Samoa's struggling national rugby team are rebuilding for next year's Rugby World Cup and determined to cement a place among the game's elite, new coach Steve Jackson said Tuesday.
The Pacific islanders have slipped to 16th in the world rankings and needed to win a play-off against minnows Germany to secure a spot at next year's tournament in Japan.
But New Zealander Jackson, who was appointed last week, said he was relishing the prospect of revamping the team less than a year out from rugby's global showpiece.
"We're excited about the Rugby World Cup," he told Radio Sport.
"We've got nothing to lose and I'm sure there are teams that probably doubt us because of the position that we're in. It's a good starting point for us."
Jackson, a former New Zealand Maori lock who coached at provincial level and was an assistant at the Auckland Blues, said he wanted Samoa to be a top 10 rugby nation.
"We've let ourselves slip and most people can see that," he said.
"So that's where we want to be, to cement ourselves in that top 10... there's a bit of work to do to get there and we understand that."
Jackson said he hoped to recruit New Zealand-based Super Rugby players with Samoan roots who had not quite made the grade for the All Blacks.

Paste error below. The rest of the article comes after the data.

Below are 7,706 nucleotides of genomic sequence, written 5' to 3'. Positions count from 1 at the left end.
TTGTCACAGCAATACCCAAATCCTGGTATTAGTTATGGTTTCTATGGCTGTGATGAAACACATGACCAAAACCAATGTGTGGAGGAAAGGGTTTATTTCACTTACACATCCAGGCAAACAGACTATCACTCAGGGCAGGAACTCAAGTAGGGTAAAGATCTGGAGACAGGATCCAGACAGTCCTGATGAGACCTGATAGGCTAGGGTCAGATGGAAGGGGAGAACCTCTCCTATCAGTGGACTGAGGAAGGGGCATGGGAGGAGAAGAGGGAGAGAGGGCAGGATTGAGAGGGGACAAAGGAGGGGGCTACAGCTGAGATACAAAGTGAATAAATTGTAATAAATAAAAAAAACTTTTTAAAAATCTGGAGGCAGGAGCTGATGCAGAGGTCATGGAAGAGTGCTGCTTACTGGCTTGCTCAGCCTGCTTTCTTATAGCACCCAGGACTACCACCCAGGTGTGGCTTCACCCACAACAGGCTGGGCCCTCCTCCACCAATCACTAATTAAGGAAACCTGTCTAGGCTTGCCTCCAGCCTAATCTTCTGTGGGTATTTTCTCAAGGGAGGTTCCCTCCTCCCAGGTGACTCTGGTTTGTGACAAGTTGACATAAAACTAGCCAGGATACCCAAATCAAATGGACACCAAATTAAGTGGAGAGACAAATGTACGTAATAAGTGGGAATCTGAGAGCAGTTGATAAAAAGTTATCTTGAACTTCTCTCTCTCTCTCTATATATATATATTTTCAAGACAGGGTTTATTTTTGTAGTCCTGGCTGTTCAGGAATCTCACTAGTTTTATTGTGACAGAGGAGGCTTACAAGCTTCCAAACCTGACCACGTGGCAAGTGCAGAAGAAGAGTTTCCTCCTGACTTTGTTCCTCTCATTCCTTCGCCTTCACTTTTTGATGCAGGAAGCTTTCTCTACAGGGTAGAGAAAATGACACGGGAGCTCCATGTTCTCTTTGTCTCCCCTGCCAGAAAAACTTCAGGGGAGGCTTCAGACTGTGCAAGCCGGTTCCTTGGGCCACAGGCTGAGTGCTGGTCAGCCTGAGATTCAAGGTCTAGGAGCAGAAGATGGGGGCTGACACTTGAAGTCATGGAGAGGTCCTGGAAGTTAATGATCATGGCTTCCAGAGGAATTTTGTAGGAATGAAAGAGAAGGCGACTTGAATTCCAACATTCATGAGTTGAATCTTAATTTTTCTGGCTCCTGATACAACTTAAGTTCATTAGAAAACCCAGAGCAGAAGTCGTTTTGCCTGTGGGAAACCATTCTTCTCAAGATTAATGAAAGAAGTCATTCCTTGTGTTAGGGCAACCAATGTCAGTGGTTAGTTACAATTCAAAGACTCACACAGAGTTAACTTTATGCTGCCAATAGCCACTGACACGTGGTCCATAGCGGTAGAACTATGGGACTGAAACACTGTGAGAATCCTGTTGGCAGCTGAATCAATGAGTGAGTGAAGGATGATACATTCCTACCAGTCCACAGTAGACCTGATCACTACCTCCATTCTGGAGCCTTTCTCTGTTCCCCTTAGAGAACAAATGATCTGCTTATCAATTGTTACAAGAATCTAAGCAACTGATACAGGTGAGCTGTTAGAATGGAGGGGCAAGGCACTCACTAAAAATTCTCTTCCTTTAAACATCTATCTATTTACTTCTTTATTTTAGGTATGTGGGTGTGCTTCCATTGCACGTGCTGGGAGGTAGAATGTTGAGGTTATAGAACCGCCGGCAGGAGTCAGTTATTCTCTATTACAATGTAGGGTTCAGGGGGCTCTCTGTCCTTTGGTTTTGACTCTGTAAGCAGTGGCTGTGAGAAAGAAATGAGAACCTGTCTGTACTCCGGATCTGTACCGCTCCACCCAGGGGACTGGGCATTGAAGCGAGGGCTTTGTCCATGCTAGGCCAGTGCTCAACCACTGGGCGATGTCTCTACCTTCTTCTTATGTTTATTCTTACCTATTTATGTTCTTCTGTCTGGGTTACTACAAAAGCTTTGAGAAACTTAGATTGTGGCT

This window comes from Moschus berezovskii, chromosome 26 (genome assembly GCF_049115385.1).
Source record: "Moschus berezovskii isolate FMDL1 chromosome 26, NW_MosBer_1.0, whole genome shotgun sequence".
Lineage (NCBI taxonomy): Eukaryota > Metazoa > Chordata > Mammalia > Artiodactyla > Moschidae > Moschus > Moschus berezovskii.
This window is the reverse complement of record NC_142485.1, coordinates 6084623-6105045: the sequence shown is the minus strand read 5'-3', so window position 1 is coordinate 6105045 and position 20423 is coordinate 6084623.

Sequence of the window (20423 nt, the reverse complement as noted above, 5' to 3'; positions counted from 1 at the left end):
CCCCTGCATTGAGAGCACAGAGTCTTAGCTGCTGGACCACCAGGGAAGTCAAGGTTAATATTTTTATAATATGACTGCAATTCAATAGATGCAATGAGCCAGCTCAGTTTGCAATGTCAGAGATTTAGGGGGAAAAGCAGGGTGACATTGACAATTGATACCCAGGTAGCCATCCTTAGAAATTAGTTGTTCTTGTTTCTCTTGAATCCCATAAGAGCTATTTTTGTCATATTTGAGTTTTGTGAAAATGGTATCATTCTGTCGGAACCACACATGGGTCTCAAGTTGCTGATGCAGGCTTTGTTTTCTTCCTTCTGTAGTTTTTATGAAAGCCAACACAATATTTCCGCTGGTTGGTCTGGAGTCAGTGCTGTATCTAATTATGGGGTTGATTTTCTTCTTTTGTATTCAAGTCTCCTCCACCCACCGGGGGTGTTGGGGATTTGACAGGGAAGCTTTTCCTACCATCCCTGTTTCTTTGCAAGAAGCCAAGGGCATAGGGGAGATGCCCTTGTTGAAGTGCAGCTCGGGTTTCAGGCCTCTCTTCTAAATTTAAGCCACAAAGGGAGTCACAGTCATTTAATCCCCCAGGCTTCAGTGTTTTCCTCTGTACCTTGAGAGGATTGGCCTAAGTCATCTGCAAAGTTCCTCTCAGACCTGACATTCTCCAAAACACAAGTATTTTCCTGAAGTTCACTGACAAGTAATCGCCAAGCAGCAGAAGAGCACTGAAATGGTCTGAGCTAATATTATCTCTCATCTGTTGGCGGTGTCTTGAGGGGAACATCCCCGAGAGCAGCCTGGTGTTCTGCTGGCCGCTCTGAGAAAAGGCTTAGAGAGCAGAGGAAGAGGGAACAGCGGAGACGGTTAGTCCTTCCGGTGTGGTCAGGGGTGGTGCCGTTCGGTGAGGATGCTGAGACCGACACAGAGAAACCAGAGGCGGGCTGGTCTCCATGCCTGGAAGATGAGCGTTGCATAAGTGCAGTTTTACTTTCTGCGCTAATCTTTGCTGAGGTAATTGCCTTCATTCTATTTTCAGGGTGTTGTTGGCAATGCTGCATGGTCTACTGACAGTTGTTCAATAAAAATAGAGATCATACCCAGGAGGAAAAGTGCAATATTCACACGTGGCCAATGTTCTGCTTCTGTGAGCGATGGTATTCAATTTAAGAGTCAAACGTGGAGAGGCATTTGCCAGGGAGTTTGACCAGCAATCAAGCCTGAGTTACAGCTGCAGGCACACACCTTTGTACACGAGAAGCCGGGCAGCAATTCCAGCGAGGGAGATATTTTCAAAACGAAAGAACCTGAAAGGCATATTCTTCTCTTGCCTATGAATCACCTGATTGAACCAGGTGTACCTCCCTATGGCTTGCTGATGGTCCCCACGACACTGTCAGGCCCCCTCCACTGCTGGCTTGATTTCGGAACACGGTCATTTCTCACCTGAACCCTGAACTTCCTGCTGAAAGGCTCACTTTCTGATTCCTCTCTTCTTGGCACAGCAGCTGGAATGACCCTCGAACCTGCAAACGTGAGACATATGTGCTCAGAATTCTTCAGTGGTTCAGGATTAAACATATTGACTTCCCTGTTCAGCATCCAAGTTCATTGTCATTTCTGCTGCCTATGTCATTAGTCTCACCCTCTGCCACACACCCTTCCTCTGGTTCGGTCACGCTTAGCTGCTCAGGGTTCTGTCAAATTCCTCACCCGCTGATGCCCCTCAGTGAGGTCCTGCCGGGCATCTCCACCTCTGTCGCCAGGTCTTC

"There's a raft of players in Super Rugby in New Zealand who, as we all do when we're kids, strive to be an All Black," he said.
"It's got to be my job to open the door and show them the opportunity to play in a Rugby World Cup for the other country (Samoa), whether it be by birth or through their parents."
While he did not name any players, Jackson said he had been in discussions with some potential candidates "who are starting to swing a bit" at the thought of using Japan as a shop window.
"It's the opportunity we can give some of these players," he said.
"It opens up a whole new world for them financially and in terms of securing themselves and their families after the Rugby World Cup if they do well."
Samoa has a proud rugby history and has been involved in some of the great World Cup upsets.
In 1991, playing as Western Samoa, they stunned tournament co-hosts Wales before a disbelieving crowd at Cardiff Arms Park.
The joke at the time was that the Welsh were glad to have only been playing Western Samoa, not the whole Pacific nation.
After changing their name to Samoa, the islanders inflicted more pain on Wales, this time at Cardiff's newly-minted Millennium Stadium at the 1999 World Cup.
However, since then they have failed to emerge from the pool stages despite some creditable one-off performances.